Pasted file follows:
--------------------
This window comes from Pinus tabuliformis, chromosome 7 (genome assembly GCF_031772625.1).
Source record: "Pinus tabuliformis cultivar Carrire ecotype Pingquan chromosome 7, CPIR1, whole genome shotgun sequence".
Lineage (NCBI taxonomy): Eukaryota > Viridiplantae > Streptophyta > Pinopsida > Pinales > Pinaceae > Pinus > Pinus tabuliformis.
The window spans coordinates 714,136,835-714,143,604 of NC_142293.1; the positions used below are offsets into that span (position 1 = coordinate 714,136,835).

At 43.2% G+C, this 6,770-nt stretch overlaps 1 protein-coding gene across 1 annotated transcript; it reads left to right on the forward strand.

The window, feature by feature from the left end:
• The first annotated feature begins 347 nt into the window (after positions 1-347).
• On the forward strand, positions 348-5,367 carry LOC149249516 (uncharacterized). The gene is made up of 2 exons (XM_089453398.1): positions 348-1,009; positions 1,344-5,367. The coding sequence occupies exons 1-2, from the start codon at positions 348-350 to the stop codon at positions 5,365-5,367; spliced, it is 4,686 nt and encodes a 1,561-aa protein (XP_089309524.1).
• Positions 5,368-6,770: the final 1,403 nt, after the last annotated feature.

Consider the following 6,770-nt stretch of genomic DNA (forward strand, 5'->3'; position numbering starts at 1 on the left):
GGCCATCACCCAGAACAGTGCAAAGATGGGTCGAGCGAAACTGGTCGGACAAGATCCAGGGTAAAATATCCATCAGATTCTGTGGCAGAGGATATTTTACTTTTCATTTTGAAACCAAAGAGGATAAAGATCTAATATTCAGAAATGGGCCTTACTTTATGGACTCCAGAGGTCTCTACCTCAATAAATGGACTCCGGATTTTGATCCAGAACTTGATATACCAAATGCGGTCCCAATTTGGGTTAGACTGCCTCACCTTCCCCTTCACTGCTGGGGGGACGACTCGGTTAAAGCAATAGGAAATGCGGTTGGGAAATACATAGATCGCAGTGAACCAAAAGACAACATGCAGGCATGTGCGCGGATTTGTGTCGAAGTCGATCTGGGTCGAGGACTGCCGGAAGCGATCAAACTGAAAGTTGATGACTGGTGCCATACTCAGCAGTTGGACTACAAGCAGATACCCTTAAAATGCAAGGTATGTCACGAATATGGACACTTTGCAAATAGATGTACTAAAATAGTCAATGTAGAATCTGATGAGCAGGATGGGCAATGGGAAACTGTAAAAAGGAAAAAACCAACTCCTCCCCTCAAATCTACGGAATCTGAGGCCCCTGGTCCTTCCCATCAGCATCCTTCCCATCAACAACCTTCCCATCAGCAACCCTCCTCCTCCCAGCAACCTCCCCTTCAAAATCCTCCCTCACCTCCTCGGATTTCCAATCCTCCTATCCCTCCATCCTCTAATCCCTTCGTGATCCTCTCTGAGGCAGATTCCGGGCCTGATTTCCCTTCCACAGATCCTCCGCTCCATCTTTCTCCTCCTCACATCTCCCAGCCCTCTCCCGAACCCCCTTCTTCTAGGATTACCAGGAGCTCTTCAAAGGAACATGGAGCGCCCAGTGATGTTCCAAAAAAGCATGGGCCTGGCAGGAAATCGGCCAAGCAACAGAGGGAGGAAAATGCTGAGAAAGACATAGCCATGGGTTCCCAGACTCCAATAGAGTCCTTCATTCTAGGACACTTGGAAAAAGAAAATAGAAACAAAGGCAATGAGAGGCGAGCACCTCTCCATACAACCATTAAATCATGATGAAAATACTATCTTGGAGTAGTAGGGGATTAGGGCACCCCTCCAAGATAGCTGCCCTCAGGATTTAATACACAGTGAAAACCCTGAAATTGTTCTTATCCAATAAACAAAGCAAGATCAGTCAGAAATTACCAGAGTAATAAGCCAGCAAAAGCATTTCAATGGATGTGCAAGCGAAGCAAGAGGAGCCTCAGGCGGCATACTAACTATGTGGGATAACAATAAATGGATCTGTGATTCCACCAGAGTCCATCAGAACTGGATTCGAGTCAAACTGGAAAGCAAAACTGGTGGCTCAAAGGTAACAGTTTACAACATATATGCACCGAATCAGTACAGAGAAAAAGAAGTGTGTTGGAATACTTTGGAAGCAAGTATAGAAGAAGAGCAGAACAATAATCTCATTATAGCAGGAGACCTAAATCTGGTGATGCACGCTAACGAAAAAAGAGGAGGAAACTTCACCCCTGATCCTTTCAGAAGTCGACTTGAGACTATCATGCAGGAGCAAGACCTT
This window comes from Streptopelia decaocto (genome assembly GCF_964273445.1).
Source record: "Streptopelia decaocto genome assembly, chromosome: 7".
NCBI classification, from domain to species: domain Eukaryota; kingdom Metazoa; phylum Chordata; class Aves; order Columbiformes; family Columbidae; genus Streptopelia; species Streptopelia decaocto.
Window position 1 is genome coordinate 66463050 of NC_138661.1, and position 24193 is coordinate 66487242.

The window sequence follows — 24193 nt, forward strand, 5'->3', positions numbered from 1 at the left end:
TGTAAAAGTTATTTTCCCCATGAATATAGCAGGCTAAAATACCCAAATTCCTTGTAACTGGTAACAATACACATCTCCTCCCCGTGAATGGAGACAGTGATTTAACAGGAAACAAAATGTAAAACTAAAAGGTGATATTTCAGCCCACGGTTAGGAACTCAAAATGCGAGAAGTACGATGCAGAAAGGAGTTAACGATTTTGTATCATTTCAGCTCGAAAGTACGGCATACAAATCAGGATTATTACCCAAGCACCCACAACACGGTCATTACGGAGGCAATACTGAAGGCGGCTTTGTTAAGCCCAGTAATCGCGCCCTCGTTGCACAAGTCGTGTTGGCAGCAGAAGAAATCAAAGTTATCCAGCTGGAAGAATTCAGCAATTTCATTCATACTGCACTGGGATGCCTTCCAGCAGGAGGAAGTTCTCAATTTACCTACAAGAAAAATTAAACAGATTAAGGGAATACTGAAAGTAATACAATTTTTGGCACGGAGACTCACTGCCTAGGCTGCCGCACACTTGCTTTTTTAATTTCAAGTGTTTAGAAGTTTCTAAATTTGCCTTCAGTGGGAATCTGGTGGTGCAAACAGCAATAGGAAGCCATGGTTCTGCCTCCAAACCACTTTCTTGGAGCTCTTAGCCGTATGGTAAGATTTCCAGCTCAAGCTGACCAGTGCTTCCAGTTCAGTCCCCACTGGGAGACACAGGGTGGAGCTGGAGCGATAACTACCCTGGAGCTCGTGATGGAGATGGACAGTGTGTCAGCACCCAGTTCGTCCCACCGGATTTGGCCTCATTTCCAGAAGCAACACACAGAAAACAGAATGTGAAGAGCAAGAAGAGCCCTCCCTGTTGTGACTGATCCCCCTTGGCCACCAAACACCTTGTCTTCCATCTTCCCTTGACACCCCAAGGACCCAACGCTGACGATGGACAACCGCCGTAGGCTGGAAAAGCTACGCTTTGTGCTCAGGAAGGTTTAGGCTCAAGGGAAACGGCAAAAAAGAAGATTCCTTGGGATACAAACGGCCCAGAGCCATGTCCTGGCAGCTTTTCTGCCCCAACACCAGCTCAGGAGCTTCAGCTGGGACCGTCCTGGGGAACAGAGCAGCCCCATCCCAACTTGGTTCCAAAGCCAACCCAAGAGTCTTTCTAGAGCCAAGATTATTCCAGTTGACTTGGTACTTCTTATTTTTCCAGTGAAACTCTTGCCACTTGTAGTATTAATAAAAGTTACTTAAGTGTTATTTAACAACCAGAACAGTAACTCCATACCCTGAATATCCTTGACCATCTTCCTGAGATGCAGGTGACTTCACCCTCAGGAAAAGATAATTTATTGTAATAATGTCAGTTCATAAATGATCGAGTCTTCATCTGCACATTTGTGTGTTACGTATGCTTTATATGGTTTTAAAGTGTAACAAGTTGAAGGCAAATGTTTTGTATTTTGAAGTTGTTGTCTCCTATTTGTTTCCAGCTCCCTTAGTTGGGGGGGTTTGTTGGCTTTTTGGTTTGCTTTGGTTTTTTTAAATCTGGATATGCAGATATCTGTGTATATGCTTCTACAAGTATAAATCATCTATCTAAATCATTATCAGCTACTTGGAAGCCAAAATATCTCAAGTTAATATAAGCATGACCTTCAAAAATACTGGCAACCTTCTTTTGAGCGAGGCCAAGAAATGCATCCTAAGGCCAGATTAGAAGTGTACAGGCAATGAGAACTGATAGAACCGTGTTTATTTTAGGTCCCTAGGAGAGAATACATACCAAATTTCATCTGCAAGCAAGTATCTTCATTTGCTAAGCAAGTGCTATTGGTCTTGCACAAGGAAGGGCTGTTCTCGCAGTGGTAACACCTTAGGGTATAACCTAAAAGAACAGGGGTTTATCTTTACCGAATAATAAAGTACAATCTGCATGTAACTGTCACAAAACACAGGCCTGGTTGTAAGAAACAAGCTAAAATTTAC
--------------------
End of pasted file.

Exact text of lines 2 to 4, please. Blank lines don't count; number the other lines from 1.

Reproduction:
Source record: "Pinus tabuliformis cultivar Carrire ecotype Pingquan chromosome 7, CPIR1, whole genome shotgun sequence".
Lineage (NCBI taxonomy): Eukaryota > Viridiplantae > Streptophyta > Pinopsida > Pinales > Pinaceae > Pinus > Pinus tabuliformis.
The window spans coordinates 714,136,835-714,143,604 of NC_142293.1; the positions used below are offsets into that span (position 1 = coordinate 714,136,835).